How You Can Save The Environment Through Gardening
We’re used to taking an uptight, corseted approach to gardening: keeping hedgerows, borders, lawns and pots neat and tidy and weed-free. But as “rewilding” projects have proven, letting nature reclaim the land means a huge boost for wildlife. And with insects (nature’s “glue”) in decline across the planet, and air pollution rife, it’s never been more necessary. But what if your outdoor area is tiny? Or you don’t have a garden at all? Fear not, we have tips for turning even the most miniscule of urban spaces into a haven for nature to save the environment. 1. Plant a window box
You may not have any outside space of your own, but you’ll likely have a window or two. So, rig up a window box and scatter some wild flower seeds. Bees are fond of colourful, tubular flowers like foxgloves and love lavender, borage, catmint and buttercups. (What could be nicer than the scent of lavender wafting into the room?) Our buzzing, stripy pals are also partial to the pink blooms of chives. Add this to your window box and you’ll always have the herb on hand for cooking with too.2. Don’t bother mowing
If you’re lucky enough to have some lawn, you might feel a bit embarrassed to sit on your hands and watch it go to seed, sprouting dark patches and thick tussocks. But leave it a few months and soon the space will be a biodiverse patchwork of wild flowers and different grasses – attracting a plethora of butterflies and other six-legged friends. Meadow grass, buttercup and dandelion all provide favourite seeds for a whole range of birds too.
Tools and utensils used in gardening aren’t very eco-friendly.3. Install some house plants
As well as creating a haven for wildlife, plants have the added benefit of reducing carbon dioxide levels (through photosynthesis). They also help to diminish airborne dust and levels of certain pollutants like benzene and nitrogen dioxide. Fill your home with plants and know that you’re doing your bit for the environment!
Fill your home with plants and know that you’re doing your bit for the environment.4. Build a bee and bug B&B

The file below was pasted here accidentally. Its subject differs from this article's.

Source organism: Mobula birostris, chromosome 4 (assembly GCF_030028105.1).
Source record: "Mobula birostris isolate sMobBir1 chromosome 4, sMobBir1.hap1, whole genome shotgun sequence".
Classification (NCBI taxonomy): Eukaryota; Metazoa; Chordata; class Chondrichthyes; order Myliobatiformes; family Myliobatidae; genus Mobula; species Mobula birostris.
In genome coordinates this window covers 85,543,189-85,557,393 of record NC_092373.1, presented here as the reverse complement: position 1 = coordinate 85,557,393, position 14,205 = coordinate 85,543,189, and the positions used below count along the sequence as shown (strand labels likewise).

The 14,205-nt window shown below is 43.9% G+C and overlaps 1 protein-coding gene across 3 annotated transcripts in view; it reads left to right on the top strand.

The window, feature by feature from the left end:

In the UK there are over 250 species of bees, the vast majority of which are solitary. Some of them nest in holes in walls, pieces of wood and old vegetation. So, you can give a boost to their habitat by constructing your own bee hotel from wood and hollow plant stems, affixing it to a wall or fence or popping it on your balcony.
Construct your own insect hotel from wood and hollow plant stems and affix it to any external wall or fence.5. Cut the pesticides
It’s time to go organic. The first step to encouraging insects and birds into your garden is to ditch all pesticides, weed-killers, fertilisers and slug pellets. To stop slugs ravaging your veggies simply crush up egg shells and sprinkle them around the base of your plants instead.6. Make a hedgehog run
We don’t mean chase a hedgehog, but rather speak to your neigh bours about creating a pathway between gardens and properties so that hedgehogs and other creatures can happily pass from green space to green space. We know that joining up bits of land is crucial for the safe passage and proliferation of wildlife – so get the neigh bours on side and cut some hedgehog-sized holes in the bottom of your fences, or even take out the odd fence panel. This way you get to keep your privacy but welcome wildlife.
Your houseplants reduce carbon dioxide levels and improve the quality of the air we breathe.7. Make your own mini pond
All life needs water, so the best thing you can do with a small or urban space is to create a pond. It doesn’t have to be large – even a washing-up bowl will do. Add plant life and, before you know it, you’ll have frogspawn, pond snails and dragonfly larvae aplenty.8. Pull up paving
Think about hauling out those paving stones and putting down some turf. If your plot is simply too small then another option is to opt for gravel, and scatter some insect-friendly plants like lavender amongst the stones. And there’s always the option of planting some wildflower pots if you can’t bring yourself to say farewell to the flagstones.
“Which way to the next garden?”
Plant herbs and edible greens in your window boxes so that you can also get nutritious food whilst being kind to the environment.9. Think vertically
A clever way to introduce plant life when you have limited space is to encourage some climbers. Ivy, honeysuckle, passion flower, jasmine and wisteria are all wonderful plants for wildlife, and many don’t even need a trellis. Unlike a bare fence, a climbing plant provides space for birds to nest, butterflies to hibernate and bees to shelter from the rain.10. Attach a bird box
A nest box is an excellent substitute for a tree hole, and much needed in areas which are lacking in the latter. Why wait? Get one rigged up! For tits, sparrows and starlings the box needs to be between two and four metres high up on a tree, wall or fence. It’s also important to make sure it’s facing between north and east to avoid strong sunlight and wet winds.